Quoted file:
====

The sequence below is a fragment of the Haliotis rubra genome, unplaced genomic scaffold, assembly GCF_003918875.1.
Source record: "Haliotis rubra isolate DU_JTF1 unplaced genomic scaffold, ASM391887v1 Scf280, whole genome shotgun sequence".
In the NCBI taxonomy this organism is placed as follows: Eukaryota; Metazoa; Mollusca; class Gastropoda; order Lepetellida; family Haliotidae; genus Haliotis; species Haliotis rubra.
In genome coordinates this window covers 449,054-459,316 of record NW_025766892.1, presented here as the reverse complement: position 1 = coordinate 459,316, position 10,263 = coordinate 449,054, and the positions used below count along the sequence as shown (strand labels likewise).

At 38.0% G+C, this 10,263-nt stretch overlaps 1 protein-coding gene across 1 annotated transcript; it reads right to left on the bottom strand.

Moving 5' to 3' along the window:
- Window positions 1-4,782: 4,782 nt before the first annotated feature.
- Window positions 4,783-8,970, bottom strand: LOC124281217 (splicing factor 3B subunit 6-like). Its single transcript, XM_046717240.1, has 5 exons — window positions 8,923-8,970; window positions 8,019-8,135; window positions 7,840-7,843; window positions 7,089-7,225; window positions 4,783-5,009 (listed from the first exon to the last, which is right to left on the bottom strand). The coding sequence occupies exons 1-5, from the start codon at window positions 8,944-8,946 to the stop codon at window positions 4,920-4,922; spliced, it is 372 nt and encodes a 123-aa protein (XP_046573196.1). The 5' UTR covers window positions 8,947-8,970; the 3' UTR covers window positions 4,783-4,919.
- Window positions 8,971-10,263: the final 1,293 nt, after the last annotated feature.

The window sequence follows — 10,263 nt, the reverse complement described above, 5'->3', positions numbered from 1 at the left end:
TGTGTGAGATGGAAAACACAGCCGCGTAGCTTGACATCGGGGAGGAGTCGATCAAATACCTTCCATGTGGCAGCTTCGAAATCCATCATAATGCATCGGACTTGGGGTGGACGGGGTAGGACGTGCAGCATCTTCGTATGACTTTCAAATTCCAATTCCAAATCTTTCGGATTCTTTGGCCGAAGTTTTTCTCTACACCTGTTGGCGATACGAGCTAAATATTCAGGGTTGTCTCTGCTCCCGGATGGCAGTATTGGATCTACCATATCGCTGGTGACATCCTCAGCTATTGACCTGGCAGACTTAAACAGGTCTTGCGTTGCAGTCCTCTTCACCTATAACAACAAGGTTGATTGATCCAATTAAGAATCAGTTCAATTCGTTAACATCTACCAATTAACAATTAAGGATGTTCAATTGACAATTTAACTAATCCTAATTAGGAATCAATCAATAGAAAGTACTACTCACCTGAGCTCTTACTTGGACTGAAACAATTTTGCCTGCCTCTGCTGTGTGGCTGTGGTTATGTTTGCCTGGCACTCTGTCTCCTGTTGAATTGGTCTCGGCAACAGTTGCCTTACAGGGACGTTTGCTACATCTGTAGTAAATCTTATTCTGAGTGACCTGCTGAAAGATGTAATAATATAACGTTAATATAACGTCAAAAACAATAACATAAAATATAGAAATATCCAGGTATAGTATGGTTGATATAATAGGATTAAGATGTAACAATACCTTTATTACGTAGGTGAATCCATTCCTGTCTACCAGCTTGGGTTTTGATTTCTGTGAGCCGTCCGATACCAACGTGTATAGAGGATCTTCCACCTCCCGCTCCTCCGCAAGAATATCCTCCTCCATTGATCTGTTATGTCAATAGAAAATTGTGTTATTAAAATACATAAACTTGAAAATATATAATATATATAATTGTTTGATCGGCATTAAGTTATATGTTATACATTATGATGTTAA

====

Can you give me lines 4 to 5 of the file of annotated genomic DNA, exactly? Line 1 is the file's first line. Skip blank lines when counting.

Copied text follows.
In genome coordinates this window covers 449,054-459,316 of record NW_025766892.1, presented here as the reverse complement: position 1 = coordinate 459,316, position 10,263 = coordinate 449,054, and the positions used below count along the sequence as shown (strand labels likewise).

At 38.0% G+C, this 10,263-nt stretch overlaps 1 protein-coding gene across 1 annotated transcript; it reads right to left on the bottom strand.